jQuery.ready();
        })();
    }

    // A fallback to window.onload, that will always work
    jQuery.event.add( window, "load", jQuery.ready );
}
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I believe you want window.onload

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Bear in mind that most libraries do a lot more work behind the scenes for you than just wrapping "window.onload" to ensure the window content is really loaded -- if you are interested in handling this consistently across different browsers for something non-trivial, you'd be wise to look into a library implementation. – bmoeskau Feb 21 '10 at 6:40
2  
window.onload is not the same as $(document).ready(). The latter is an event for when the DOM is ready for manipulation, not when everything has loaded. (docs.jquery.com/…). It is actually a very complicated process to determine this for every browser (some have a domready event, some don't). Please don't use window.onload, it fires when everything in your page has loaded, which is often far after the page is displayed to the user. – Ryan Doherty Feb 21 '10 at 18:21

I know its quite late now, but you can use document.readyState as below, its simple, and I think it will serve you purpose too:

(function(){
var timer = 0;
function load()
{
    if(document.readyState==='complete')
    {
        clearTimeout(timer);
        console.log("document is ready now");
    }
}
timer = setTimeout(load,1000);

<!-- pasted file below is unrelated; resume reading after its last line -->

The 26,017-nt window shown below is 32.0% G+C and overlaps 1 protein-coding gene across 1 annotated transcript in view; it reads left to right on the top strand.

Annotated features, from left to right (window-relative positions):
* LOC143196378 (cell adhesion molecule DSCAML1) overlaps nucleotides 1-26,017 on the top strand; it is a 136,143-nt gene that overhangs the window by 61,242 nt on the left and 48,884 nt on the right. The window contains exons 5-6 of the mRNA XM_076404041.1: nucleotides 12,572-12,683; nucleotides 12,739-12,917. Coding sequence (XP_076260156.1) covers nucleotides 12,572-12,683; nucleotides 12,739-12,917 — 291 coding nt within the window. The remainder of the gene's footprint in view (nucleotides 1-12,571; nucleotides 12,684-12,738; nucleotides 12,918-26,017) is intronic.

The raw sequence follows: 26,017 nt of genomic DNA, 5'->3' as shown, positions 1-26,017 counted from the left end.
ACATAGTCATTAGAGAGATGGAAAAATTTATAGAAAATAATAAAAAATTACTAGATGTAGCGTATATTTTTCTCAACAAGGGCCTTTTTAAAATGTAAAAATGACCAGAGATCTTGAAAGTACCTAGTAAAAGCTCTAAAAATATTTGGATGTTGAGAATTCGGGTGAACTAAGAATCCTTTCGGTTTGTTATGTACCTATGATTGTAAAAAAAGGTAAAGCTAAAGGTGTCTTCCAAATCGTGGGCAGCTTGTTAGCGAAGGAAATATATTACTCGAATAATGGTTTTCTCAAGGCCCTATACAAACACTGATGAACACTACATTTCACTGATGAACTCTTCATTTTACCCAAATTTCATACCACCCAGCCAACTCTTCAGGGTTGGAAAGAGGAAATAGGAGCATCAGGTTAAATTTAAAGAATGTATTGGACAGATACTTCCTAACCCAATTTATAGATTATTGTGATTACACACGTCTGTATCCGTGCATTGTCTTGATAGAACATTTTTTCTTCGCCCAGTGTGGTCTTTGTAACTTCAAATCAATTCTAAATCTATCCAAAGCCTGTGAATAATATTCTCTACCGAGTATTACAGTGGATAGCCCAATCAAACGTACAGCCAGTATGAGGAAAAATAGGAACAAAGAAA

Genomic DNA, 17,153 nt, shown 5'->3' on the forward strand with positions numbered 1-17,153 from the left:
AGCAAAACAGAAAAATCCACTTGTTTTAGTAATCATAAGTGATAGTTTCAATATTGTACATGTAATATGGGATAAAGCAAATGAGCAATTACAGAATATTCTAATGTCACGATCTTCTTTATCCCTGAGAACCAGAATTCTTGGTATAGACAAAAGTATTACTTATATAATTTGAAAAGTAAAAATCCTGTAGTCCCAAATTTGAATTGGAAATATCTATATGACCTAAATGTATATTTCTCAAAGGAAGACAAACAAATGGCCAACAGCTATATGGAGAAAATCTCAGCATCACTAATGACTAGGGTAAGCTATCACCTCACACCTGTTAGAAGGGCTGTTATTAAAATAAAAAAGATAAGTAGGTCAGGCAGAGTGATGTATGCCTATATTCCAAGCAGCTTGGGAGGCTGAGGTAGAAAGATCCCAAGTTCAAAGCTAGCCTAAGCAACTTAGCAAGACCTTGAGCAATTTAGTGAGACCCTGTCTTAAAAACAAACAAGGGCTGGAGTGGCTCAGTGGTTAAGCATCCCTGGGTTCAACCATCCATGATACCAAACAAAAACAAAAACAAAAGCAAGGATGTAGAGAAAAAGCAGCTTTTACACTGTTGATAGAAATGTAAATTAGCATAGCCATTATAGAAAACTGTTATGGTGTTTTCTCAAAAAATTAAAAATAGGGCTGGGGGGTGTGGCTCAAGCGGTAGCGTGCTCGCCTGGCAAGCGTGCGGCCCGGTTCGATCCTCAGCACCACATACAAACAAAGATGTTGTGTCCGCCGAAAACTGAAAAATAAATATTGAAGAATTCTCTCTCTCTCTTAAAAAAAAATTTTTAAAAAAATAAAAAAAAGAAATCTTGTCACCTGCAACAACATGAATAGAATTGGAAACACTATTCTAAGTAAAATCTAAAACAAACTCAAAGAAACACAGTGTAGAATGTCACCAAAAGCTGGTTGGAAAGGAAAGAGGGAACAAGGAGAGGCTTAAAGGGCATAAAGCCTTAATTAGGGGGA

})();  

In above code, I am using an IIFE (Immidiately Invoked Function Expression) in JavaScript, which invoked as soon as script loaded into browser. setTimeout() will call load() function every 1 second till document.readyState reached to complete state. Once it reached, clearTimeout() will remove timer and you can go ahead implementing your own code.

UPDATE

Please refer above up-voted answer by deerloper. Its more elegant and reliable.

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is something wrong with code snippet ? a little explanation would be much appreciated. – agpt Oct 17 '15 at 11:15
1  
I would not recommend checking the state with a timeout loop. In the worst case you will recognize the complete state nearly 1 sec after it actually happens. There are events for those states – just listen to them. – Mario Oct 20 '15 at 13:35
    
@Mario Thank you :) – agpt Oct 21 '15 at 7:47

I don't think JavaScript has that function built in. It is jQuery specific.

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@ricebowl, the OP's original question asked nothing to that effect. It simply said "What is $(document).ready() in javascript". That's why many of the answers seem to make no sense now. – Josh Feb 21 '10 at 19:06

protected by T J Jan 7 at 10:45